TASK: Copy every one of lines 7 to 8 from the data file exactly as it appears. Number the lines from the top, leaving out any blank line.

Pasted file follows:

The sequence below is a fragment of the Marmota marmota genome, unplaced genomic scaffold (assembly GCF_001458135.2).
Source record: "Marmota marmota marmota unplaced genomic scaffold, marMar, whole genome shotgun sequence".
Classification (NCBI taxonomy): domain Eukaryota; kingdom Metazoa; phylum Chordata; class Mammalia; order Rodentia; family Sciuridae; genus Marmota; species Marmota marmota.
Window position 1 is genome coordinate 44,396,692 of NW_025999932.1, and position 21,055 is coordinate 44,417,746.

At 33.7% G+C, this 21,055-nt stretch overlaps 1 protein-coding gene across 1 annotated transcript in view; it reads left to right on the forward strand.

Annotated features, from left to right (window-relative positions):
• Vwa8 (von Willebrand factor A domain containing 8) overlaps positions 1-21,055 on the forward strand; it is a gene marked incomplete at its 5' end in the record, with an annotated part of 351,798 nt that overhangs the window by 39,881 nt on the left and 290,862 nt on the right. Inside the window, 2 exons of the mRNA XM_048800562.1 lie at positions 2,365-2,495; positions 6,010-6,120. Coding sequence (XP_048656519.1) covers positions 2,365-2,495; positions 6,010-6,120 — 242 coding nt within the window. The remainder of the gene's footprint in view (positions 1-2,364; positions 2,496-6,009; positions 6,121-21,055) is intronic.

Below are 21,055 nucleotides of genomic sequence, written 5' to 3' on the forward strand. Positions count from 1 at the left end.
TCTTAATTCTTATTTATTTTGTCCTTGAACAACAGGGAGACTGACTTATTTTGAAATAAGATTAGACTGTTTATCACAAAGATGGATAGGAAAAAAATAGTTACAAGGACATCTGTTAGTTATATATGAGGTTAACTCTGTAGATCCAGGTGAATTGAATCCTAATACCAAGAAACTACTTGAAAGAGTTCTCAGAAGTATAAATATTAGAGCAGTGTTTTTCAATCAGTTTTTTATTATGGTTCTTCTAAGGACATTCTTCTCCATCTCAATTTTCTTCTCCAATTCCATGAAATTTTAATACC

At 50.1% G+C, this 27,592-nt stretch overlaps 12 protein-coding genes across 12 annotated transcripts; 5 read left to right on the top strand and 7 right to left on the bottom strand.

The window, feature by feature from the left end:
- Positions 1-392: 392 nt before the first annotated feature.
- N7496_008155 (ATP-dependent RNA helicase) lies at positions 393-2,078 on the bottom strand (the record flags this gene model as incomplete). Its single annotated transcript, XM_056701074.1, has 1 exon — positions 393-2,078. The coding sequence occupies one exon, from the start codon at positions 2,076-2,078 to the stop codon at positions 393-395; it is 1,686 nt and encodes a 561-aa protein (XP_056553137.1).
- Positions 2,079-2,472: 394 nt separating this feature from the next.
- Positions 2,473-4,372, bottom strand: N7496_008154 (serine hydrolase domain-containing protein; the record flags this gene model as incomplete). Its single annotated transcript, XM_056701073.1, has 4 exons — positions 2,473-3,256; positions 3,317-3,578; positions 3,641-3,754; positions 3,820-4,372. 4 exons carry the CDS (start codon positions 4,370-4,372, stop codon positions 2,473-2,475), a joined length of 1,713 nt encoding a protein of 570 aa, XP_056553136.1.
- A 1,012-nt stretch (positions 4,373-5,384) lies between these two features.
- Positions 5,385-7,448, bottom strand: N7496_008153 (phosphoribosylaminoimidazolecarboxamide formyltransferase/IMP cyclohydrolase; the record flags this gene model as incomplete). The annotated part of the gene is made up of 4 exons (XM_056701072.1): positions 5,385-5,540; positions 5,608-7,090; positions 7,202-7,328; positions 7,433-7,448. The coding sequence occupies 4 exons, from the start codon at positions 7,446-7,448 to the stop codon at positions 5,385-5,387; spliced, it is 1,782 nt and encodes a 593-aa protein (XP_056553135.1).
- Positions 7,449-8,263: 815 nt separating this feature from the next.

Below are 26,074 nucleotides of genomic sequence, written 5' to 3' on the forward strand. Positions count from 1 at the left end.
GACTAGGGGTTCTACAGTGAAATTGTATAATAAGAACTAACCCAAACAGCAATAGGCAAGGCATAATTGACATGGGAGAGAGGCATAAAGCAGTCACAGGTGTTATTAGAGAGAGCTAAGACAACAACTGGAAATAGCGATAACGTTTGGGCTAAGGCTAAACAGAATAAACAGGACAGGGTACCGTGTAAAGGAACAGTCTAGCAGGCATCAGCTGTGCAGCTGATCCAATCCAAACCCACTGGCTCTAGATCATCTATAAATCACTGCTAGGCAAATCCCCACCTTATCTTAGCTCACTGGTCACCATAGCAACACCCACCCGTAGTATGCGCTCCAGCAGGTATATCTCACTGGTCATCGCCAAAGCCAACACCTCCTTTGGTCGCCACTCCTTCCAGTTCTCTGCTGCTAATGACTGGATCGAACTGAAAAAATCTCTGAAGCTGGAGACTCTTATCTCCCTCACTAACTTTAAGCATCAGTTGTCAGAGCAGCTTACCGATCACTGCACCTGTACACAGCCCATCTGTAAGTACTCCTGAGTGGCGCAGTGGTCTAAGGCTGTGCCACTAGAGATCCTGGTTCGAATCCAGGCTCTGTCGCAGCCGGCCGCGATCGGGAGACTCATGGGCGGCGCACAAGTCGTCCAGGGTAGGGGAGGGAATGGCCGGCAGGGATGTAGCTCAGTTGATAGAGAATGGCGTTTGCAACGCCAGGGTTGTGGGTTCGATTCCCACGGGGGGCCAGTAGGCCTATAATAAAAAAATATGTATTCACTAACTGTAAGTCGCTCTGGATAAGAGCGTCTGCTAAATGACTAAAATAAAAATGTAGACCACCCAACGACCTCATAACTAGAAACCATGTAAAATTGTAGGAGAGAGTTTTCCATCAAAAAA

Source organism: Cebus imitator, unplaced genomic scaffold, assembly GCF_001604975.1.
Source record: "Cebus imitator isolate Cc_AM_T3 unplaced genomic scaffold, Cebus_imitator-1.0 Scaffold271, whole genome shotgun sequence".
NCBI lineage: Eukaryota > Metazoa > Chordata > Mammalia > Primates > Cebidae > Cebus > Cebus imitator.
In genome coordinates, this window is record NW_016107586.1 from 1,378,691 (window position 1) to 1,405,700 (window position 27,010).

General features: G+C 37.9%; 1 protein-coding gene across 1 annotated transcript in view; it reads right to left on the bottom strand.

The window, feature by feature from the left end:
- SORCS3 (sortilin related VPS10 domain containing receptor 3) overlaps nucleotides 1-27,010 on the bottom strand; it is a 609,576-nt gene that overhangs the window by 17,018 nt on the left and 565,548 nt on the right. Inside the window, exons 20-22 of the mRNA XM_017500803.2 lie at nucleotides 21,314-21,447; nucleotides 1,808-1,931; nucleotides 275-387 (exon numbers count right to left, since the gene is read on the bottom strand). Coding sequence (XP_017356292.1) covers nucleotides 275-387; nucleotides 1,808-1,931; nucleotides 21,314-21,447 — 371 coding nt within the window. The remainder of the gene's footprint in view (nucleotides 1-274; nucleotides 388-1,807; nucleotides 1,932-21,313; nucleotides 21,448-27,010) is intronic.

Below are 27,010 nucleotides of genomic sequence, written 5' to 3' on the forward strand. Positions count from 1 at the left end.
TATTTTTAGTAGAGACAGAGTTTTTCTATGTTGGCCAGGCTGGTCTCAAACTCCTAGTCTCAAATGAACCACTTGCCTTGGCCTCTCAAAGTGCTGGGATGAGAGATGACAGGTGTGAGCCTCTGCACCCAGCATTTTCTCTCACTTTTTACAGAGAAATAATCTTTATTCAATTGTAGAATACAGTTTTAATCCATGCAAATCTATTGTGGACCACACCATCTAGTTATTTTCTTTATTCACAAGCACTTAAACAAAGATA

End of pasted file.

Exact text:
• Vwa8 (von Willebrand factor A domain containing 8) overlaps positions 1-21,055 on the forward strand; it is a gene marked incomplete at its 5' end in the record, with an annotated part of 351,798 nt that overhangs the window by 39,881 nt on the left and 290,862 nt on the right. Inside the window, 2 exons of the mRNA XM_048800562.1 lie at positions 2,365-2,495; positions 6,010-6,120. Coding sequence (XP_048656519.1) covers positions 2,365-2,495; positions 6,010-6,120 — 242 coding nt within the window. The remainder of the gene's footprint in view (positions 1-2,364; positions 2,496-6,009; positions 6,121-21,055) is intronic.

Below are 21,055 nucleotides of genomic sequence, written 5' to 3' on the forward strand. Positions count from 1 at the left end.